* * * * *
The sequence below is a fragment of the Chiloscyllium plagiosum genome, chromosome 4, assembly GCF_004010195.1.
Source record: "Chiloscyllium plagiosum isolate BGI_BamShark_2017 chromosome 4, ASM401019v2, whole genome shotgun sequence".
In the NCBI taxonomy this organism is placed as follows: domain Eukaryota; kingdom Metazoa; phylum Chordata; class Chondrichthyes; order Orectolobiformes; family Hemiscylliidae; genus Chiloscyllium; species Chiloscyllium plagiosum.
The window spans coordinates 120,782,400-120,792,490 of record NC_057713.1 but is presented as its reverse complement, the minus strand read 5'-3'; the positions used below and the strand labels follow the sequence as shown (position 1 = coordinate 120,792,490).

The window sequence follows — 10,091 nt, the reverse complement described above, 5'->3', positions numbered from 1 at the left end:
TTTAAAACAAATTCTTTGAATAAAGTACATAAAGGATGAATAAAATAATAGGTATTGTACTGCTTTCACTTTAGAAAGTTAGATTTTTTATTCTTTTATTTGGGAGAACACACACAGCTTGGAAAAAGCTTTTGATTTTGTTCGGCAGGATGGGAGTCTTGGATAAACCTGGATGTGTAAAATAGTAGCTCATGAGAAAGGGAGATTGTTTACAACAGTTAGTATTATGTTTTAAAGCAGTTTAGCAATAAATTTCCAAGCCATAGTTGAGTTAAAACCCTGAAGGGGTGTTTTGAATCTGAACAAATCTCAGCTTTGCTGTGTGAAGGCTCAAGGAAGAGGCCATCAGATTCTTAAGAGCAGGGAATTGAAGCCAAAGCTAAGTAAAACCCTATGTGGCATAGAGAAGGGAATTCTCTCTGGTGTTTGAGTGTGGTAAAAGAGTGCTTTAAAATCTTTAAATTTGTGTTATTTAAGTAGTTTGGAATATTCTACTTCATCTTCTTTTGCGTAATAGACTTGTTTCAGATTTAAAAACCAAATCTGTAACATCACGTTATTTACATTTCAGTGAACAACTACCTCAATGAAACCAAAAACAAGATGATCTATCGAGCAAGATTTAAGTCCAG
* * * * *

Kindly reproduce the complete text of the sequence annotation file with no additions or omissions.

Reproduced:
The sequence below is a fragment of the Chiloscyllium plagiosum genome, chromosome 4, assembly GCF_004010195.1.
Source record: "Chiloscyllium plagiosum isolate BGI_BamShark_2017 chromosome 4, ASM401019v2, whole genome shotgun sequence".
In the NCBI taxonomy this organism is placed as follows: domain Eukaryota; kingdom Metazoa; phylum Chordata; class Chondrichthyes; order Orectolobiformes; family Hemiscylliidae; genus Chiloscyllium; species Chiloscyllium plagiosum.
The window spans coordinates 120,782,400-120,792,490 of record NC_057713.1 but is presented as its reverse complement, the minus strand read 5'-3'; the positions used below and the strand labels follow the sequence as shown (position 1 = coordinate 120,792,490).

The window sequence follows — 10,091 nt, the reverse complement described above, 5'->3', positions numbered from 1 at the left end:
TTTAAAACAAATTCTTTGAATAAAGTACATAAAGGATGAATAAAATAATAGGTATTGTACTGCTTTCACTTTAGAAAGTTAGATTTTTTATTCTTTTATTTGGGAGAACACACACAGCTTGGAAAAAGCTTTTGATTTTGTTCGGCAGGATGGGAGTCTTGGATAAACCTGGATGTGTAAAATAGTAGCTCATGAGAAAGGGAGATTGTTTACAACAGTTAGTATTATGTTTTAAAGCAGTTTAGCAATAAATTTCCAAGCCATAGTTGAGTTAAAACCCTGAAGGGGTGTTTTGAATCTGAACAAATCTCAGCTTTGCTGTGTGAAGGCTCAAGGAAGAGGCCATCAGATTCTTAAGAGCAGGGAATTGAAGCCAAAGCTAAGTAAAACCCTATGTGGCATAGAGAAGGGAATTCTCTCTGGTGTTTGAGTGTGGTAAAAGAGTGCTTTAAAATCTTTAAATTTGTGTTATTTAAGTAGTTTGGAATATTCTACTTCATCTTCTTTTGCGTAATAGACTTGTTTCAGATTTAAAAACCAAATCTGTAACATCACGTTATTTACATTTCAGTGAACAACTACCTCAATGAAACCAAAAACAAGATGATCTATCGAGCAAGATTTAAGTCCAG